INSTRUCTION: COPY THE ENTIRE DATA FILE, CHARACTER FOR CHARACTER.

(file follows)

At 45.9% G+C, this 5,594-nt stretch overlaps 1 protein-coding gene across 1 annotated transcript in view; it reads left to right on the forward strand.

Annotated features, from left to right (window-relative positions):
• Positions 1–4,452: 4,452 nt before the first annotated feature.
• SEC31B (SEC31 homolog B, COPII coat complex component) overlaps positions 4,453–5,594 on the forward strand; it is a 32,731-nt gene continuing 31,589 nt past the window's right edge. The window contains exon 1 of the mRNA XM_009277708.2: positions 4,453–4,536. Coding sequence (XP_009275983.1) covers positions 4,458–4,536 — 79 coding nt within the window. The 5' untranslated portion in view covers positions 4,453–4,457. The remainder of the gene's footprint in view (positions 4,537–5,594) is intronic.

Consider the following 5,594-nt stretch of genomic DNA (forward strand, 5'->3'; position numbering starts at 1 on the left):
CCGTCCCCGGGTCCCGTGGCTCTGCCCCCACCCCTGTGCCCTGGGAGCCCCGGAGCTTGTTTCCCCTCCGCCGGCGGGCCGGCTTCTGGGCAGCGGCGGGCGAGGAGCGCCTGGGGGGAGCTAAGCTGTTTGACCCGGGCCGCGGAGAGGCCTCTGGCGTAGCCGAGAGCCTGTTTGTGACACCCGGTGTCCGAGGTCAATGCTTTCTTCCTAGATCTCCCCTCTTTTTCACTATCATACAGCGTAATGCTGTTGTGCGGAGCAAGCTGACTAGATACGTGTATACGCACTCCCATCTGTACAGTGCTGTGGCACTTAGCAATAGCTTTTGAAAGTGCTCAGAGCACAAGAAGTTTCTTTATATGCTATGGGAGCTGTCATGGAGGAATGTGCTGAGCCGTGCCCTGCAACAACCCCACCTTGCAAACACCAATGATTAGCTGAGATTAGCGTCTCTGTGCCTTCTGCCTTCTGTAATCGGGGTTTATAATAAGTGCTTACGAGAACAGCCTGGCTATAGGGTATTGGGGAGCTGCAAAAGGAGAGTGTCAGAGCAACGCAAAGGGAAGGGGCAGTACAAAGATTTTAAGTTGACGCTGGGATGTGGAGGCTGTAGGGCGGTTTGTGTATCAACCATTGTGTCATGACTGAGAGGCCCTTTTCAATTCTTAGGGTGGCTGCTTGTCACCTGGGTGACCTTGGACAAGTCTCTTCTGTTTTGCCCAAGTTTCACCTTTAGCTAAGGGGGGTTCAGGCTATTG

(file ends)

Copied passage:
At 45.9% G+C, this 5,594-nt stretch overlaps 1 protein-coding gene across 1 annotated transcript in view; it reads left to right on the forward strand.

Annotated features, from left to right (window-relative positions):
• Positions 1–4,452: 4,452 nt before the first annotated feature.
• SEC31B (SEC31 homolog B, COPII coat complex component) overlaps positions 4,453–5,594 on the forward strand; it is a 32,731-nt gene continuing 31,589 nt past the window's right edge. The window contains exon 1 of the mRNA XM_009277708.2: positions 4,453–4,536. Coding sequence (XP_009275983.1) covers positions 4,458–4,536 — 79 coding nt within the window. The 5' untranslated portion in view covers positions 4,453–4,457. The remainder of the gene's footprint in view (positions 4,537–5,594) is intronic.

Consider the following 5,594-nt stretch of genomic DNA (forward strand, 5'->3'; position numbering starts at 1 on the left):
CCGTCCCCGGGTCCCGTGGCTCTGCCCCCACCCCTGTGCCCTGGGAGCCCCGGAGCTTGTTTCCCCTCCGCCGGCGGGCCGGCTTCTGGGCAGCGGCGGGCGAGGAGCGCCTGGGGGGAGCTAAGCTGTTTGACCCGGGCCGCGGAGAGGCCTCTGGCGTAGCCGAGAGCCTGTTTGTGACACCCGGTGTCCGAGGTCAATGCTTTCTTCCTAGATCTCCCCTCTTTTTCACTATCATACAGCGTAATGCTGTTGTGCGGAGCAAGCTGACTAGATACGTGTATACGCACTCCCATCTGTACAGTGCTGTGGCACTTAGCAATAGCTTTTGAAAGTGCTCAGAGCACAAGAAGTTTCTTTATATGCTATGGGAGCTGTCATGGAGGAATGTGCTGAGCCGTGCCCTGCAACAACCCCACCTTGCAAACACCAATGATTAGCTGAGATTAGCGTCTCTGTGCCTTCTGCCTTCTGTAATCGGGGTTTATAATAAGTGCTTACGAGAACAGCCTGGCTATAGGGTATTGGGGAGCTGCAAAAGGAGAGTGTCAGAGCAACGCAAAGGGAAGGGGCAGTACAAAGATTTTAAGTTGACGCTGGGATGTGGAGGCTGTAGGGCGGTTTGTGTATCAACCATTGTGTCATGACTGAGAGGCCCTTTTCAATTCTTAGGGTGGCTGCTTGTCACCTGGGTGACCTTGGACAAGTCTCTTCTGTTTTGCCCAAGTTTCACCTTTAGCTAAGGGGGGTTCAGGCTATTG